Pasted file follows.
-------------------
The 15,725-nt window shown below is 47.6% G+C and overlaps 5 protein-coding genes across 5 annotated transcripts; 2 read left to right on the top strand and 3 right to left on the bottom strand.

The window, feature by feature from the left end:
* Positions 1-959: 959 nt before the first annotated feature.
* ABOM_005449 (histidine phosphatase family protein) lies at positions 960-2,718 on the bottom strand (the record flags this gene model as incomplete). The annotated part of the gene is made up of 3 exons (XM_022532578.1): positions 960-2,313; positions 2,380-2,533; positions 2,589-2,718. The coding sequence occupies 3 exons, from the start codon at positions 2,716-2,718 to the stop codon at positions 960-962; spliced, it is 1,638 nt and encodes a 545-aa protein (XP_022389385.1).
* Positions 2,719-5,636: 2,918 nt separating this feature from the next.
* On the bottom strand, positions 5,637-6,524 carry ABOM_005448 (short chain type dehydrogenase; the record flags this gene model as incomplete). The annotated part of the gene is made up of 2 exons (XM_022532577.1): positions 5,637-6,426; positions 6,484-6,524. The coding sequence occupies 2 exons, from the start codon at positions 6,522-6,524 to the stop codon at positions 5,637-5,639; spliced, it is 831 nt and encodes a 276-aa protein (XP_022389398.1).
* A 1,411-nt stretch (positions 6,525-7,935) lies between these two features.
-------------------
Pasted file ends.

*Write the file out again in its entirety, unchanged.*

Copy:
The 15,725-nt window shown below is 47.6% G+C and overlaps 5 protein-coding genes across 5 annotated transcripts; 2 read left to right on the top strand and 3 right to left on the bottom strand.

The window, feature by feature from the left end:
* Positions 1-959: 959 nt before the first annotated feature.
* ABOM_005449 (histidine phosphatase family protein) lies at positions 960-2,718 on the bottom strand (the record flags this gene model as incomplete). The annotated part of the gene is made up of 3 exons (XM_022532578.1): positions 960-2,313; positions 2,380-2,533; positions 2,589-2,718. The coding sequence occupies 3 exons, from the start codon at positions 2,716-2,718 to the stop codon at positions 960-962; spliced, it is 1,638 nt and encodes a 545-aa protein (XP_022389385.1).
* Positions 2,719-5,636: 2,918 nt separating this feature from the next.
* On the bottom strand, positions 5,637-6,524 carry ABOM_005448 (short chain type dehydrogenase; the record flags this gene model as incomplete). The annotated part of the gene is made up of 2 exons (XM_022532577.1): positions 5,637-6,426; positions 6,484-6,524. The coding sequence occupies 2 exons, from the start codon at positions 6,522-6,524 to the stop codon at positions 5,637-5,639; spliced, it is 831 nt and encodes a 276-aa protein (XP_022389398.1).
* A 1,411-nt stretch (positions 6,525-7,935) lies between these two features.